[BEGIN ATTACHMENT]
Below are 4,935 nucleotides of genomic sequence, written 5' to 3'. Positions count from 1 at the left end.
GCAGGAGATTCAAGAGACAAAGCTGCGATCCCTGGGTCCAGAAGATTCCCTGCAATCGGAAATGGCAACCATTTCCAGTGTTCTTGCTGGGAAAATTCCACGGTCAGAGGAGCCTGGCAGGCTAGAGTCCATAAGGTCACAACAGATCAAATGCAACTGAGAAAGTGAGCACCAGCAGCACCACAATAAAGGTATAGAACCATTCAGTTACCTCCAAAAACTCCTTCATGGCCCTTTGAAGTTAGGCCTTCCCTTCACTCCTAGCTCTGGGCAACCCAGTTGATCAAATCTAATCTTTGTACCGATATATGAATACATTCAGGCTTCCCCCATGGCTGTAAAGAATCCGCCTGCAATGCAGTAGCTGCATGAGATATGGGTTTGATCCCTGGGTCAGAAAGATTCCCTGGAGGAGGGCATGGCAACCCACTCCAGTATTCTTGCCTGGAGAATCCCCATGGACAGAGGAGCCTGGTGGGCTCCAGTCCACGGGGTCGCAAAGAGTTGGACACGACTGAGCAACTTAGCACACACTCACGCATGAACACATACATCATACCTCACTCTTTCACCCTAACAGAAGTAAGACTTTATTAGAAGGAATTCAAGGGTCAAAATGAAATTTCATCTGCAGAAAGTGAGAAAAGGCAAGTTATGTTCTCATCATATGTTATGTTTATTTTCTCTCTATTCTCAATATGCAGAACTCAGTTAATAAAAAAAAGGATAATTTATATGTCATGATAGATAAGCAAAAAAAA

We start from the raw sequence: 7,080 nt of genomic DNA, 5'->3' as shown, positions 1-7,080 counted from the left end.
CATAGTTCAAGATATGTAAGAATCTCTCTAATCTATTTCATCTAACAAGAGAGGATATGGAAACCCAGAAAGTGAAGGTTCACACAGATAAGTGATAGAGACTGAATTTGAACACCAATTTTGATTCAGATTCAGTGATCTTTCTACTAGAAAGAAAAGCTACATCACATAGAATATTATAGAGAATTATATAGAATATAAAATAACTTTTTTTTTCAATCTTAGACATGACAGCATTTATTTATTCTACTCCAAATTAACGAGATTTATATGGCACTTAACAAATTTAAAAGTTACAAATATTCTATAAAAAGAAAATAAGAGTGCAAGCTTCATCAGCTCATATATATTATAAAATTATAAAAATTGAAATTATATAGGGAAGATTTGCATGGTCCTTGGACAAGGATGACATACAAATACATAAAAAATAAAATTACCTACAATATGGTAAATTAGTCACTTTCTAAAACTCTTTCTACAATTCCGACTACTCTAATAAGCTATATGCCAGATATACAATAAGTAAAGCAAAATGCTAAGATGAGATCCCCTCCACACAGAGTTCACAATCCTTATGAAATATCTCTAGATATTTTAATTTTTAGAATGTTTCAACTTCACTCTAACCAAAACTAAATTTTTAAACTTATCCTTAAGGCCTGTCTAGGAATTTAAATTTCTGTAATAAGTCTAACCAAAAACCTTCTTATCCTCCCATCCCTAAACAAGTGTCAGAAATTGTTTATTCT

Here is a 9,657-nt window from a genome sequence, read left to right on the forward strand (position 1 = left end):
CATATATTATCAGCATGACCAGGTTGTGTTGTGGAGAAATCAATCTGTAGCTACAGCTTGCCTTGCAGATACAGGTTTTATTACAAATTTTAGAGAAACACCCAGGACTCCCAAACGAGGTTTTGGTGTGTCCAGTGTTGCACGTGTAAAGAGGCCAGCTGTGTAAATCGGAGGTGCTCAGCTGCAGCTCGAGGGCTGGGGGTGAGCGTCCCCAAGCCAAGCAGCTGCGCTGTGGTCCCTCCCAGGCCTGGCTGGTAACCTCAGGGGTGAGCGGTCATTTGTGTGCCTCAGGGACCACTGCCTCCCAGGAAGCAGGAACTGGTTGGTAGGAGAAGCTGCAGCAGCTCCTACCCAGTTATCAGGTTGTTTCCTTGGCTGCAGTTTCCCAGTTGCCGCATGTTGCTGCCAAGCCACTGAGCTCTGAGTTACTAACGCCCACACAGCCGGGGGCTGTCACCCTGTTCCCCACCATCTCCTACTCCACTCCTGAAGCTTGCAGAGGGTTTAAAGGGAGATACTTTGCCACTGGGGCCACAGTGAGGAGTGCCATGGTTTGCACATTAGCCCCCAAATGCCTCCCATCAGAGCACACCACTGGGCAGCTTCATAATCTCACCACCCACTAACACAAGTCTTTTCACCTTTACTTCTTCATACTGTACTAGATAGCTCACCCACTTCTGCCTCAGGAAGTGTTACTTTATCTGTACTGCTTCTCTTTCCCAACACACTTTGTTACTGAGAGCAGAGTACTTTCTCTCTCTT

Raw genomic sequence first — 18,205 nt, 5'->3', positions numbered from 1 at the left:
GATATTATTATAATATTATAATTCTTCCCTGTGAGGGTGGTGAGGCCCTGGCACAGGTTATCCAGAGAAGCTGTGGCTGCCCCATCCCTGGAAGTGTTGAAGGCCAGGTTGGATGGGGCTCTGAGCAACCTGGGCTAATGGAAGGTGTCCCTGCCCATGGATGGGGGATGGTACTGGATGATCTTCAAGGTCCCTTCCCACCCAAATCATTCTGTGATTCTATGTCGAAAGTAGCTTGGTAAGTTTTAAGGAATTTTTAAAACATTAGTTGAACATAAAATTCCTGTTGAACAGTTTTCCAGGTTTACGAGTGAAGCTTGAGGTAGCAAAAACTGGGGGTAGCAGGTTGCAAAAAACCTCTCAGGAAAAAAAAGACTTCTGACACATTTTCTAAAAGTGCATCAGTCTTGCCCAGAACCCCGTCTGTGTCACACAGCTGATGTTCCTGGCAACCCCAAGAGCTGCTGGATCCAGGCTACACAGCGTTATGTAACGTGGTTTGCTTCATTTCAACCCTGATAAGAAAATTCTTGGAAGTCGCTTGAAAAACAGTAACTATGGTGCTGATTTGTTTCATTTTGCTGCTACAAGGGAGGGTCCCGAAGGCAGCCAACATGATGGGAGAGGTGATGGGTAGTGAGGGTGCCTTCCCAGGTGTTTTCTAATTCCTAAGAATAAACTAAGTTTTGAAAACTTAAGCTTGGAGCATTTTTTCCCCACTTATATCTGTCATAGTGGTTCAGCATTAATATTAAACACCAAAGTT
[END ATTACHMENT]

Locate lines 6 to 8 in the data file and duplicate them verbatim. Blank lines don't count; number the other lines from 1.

CATATATTATCAGCATGACCAGGTTGTGTTGTGGAGAAATCAATCTGTAGCTACAGCTTGCCTTGCAGATACAGGTTTTATTACAAATTTTAGAGAAACACCCAGGACTCCCAAACGAGGTTTTGGTGTGTCCAGTGTTGCACGTGTAAAGAGGCCAGCTGTGTAAATCGGAGGTGCTCAGCTGCAGCTCGAGGGCTGGGGGTGAGCGTCCCCAAGCCAAGCAGCTGCGCTGTGGTCCCTCCCAGGCCTGGCTGGTAACCTCAGGGGTGAGCGGTCATTTGTGTGCCTCAGGGACCACTGCCTCCCAGGAAGCAGGAACTGGTTGGTAGGAGAAGCTGCAGCAGCTCCTACCCAGTTATCAGGTTGTTTCCTTGGCTGCAGTTTCCCAGTTGCCGCATGTTGCTGCCAAGCCACTGAGCTCTGAGTTACTAACGCCCACACAGCCGGGGGCTGTCACCCTGTTCCCCACCATCTCCTACTCCACTCCTGAAGCTTGCAGAGGGTTTAAAGGGAGATACTTTGCCACTGGGGCCACAGTGAGGAGTGCCATGGTTTGCACATTAGCCCCCAAATGCCTCCCATCAGAGCACACCACTGGGCAGCTTCATAATCTCACCACCCACTAACACAAGTCTTTTCACCTTTACTTCTTCATACTGTACTAGATAGCTCACCCACTTCTGCCTCAGGAAGTGTTACTTTATCTGTACTGCTTCTCTTTCCCAACACACTTTGTTACTGAGAGCAGAGTACTTTCTCTCTCTT

Raw genomic sequence first — 18,205 nt, 5'->3', positions numbered from 1 at the left:
GATATTATTATAATATTATAATTCTTCCCTGTGAGGGTGGTGAGGCCCTGGCACAGGTTATCCAGAGAAGCTGTGGCTGCCCCATCCCTGGAAGTGTTGAAGGCCAGGTTGGATGGGGCTCTGAGCAACCTGGGCTAATGGAAGGTGTCCCTGCCCATGGATGGGGGATGGTACTGGATGATCTTCAAGGTCCCTTCCCACCCAAATCATTCTGTGATTCTATGTCGAAAGTAGCTTGGTAAGTTTTAAGGAATTTTTAAAACATTAGTTGAACATAAAATTCCTGTTGAACAGTTTTCCAGGTTTACGAGTGAAGCTTGAGGTAGCAAAAACTGGGGGTAGCAGGTTGCAAAAAACCTCTCAGGAAAAAAAAGACTTCTGACACATTTTCTAAAAGTGCATCAGTCTTGCCCAGAACCCCGTCTGTGTCACACAGCTGATGTTCCTGGCAACCCCAAGAGCTGCTGGATCCAGGCTACACAGCGTTATGTAACGTGGTTTGCTTCATTTCAACCCTGATAAGAAAATTCTTGGAAGTCGCTTGAAAAACAGTAACTATGGTGCTGATTTGTTTCATTTTGCTGCTACAAGGGAGGGTCCCGAAGGCAGCCAACATGATGGGAGAGGTGATGGGTAGTGAGGGTGCCTTCCCAGGTGTTTTCTAATTCCTAAGAATAAACTAAGTTTTGAAAACTTAAGCTTGGAGCATTTTTTCCCCACTTATATCTGTCATAGTGGTTCAGCATTAATATTAAACACCAAAGTT